Things were markedly less tense at Rushing Duck Brewing Co. than when I was fortunate enough to see Sun Voyager play there (review here) exactly nine months prior. The sign outside said if you’re vaxxed you can take off your mask or do whatever makes you comfortable at the bar, and outside there were more tables than there had been and there wasn’t a question of waiting in line to get in on a one-out-one-in basis like there had been. It was much more akin to showing up to a place to catch a gig. Hard not to appreciate that.
And all the more worth appreciating in such an idyllic setting. Across the way, hills as a backdrop for farmland. When we — The Patient Mrs. accompanying — pulled in, people were in the field picking-their-own something or other, and a tractor rolled by while Sun Voyager played “Some Strange” in the second of their two sets. The usually-a-trio were joined for the evening on second guitar by Seth Applebaum of Ghost Funk Orchestra who filled out the spaces beneath Carlos Francisco‘s leads while offering further psychedelic flourish of his own. I don’t know if they’re thinking of that as a permanent lineup change, but you could see where over time he would fit well into the band. Already they grew more fluid as they went on.
The show started at 5PM, or thereabouts, and it was warm in the shady spot off to the side as The Patient Mrs. sampled a couple of Rushing Duck‘s offerings — she dug the Saison-style, as she will — and the band got going with a mix of new material and old. I don’t know how much info about their next record is public yet, but “Feeling Alright” made a righteous leadoff for the first set, and “To Hell We Ride,” the aforementioned “Some Strange” and the extended, now-two-parter “God is Dead” fit well alongside cuts from their 2018 debut, Seismic Vibes (review here), like “Trip” — which was a suitably raucous complement to “Feeling Alright” in opening the second set — as well as “Open Road,” “Harebrained,” “Stellar Winds,” “Psychic Lords” and “Caves of Steel,” which finished out, as well as earlier works like “Space Queen,” “Be Here Now” and “Desert Dweller.”
Francisco, Applebaum, bassist/backing vocalist Stefan Mersch and drummer Kyle Beach careened and propulsed. They were motorik and winding and full of classic biker rock thrust and post-pandemic dustoff. It was fun to watch them. In the long-long ago, Sun Voyager operated as a four-piece, and while they’ve hardly felt like they were missing some essential component of their sound in the meantime, their psychedelia only reached broader and their jammier stretches came through all the more relaxed, with the space to space out, for having Applebaum there on guitar. The fact that he and Beach are also bandmates in Ghost Funk Orchestra no doubt cut through some of the new-guy-in-the-group awkwardness, and while I wouldn’t doubt that Sun Voyager would be more locked in as a unit after, say, three or four weeks on the road playing every night, so would everybody.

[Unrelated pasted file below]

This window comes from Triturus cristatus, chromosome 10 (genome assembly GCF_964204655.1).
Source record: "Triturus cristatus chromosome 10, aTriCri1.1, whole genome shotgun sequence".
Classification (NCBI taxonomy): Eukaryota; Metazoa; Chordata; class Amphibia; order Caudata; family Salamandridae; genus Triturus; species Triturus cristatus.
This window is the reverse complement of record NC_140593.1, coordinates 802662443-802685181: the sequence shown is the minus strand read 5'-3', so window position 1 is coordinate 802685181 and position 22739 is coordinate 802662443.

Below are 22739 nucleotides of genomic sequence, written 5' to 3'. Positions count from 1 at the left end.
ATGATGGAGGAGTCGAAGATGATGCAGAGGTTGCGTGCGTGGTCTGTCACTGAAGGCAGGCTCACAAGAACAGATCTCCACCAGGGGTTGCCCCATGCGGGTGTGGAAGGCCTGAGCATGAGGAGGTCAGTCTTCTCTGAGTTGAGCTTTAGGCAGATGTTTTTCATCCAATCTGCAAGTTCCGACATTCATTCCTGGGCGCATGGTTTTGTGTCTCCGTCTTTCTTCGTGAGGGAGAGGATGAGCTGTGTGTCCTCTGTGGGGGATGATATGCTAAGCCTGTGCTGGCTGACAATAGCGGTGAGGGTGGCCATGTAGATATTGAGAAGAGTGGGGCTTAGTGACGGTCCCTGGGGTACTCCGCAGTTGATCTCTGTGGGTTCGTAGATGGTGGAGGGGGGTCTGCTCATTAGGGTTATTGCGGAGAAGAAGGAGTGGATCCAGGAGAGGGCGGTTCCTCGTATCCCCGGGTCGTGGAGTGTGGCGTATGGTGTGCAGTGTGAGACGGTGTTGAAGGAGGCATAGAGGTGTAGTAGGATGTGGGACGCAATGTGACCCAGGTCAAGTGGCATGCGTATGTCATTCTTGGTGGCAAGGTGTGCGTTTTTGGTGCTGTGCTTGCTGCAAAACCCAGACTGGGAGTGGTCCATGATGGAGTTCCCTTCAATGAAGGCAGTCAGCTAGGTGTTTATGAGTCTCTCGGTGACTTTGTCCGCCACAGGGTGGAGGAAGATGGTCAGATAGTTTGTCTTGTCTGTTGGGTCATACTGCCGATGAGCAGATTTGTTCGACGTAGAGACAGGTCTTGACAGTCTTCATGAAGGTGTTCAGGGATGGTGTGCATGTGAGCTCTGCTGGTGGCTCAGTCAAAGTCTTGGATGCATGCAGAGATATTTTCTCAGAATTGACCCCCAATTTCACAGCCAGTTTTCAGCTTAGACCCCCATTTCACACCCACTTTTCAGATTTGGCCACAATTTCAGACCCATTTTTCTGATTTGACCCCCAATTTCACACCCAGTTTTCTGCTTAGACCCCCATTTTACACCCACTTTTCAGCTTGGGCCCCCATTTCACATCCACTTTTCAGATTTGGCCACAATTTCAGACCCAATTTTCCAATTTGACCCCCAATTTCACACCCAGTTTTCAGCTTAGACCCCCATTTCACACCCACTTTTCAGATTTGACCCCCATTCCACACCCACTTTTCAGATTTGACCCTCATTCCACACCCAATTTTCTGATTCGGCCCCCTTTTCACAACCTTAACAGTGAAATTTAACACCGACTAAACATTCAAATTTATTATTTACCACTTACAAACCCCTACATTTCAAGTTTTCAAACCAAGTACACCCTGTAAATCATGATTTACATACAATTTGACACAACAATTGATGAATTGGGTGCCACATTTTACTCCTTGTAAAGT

There were friends and family there, adults and kids and infants, and the vibe was heavy-hippie relaxed and rockin’. Perfect for the sunshine that mercifully offered up more shadow as time went on. Wrapping their first set with “Space Queen” — a song that’s coming up on eight years old and shows roughly none of that age in how they deliver it; it is a standard of live sets and rightfully so — they took a break to get a drink, sell some shirts to myself and others, and catch their breath before diving back in with “Trip.” The diversity of their approach at this point, especially as they move toward their second long-player, is a significant asset for them in terms of structuring a setlist for a live performance, and they would seem to know it.
That is one more reason I’ll say this feels like a particularly exciting moment to see Sun Voyager play live. They’re a better band than they know, maybe about to add a new member to the group on at least a semi-permanent basis, with a record on the way that takes their approach to an entirely new level. It’s finished and my understanding is they’re doing the shopping-it-around thing. I can think of three or four imprints off the top of my head on whose rosters they’d be a fit and whose audiences would welcome them. Maybe five. But wherever they end up — inevitably somewhere — the quality of their work remains worthy of being heard even as their potential is still expansive. I was a fan of Seismic Vibes. Hell, I was a fan of Mecca (review here) in 2013. In terms of growing as a band, as players and songwriters, they have not at all wasted their time in the years since, even if they haven’t put out more than the one full-length to this point.
I hope to see them again soon, and that’s about as deep an insight as I’m going to offer here. Once more, I don’t know if, when that happens, the band will comprise three or four players, but I’m glad to take what I can get from these guys. Here’s hoping their record is out before the end of the year. If not, next year’s list it is. I’ll spare you the wax poetry about live music in the pandemic era — it’s all been said and I’m enough of a hack without indulging. I was grateful to be able to go to a place with my wife and see good music. I didn’t take video because I was concentrating on enjoying myself. The band killed. On another planet, that kind of thing happens all the time.
Tags: Chester, New York, Orange County, Some Strange, Sun Voyager, Sun Voyager Some Strange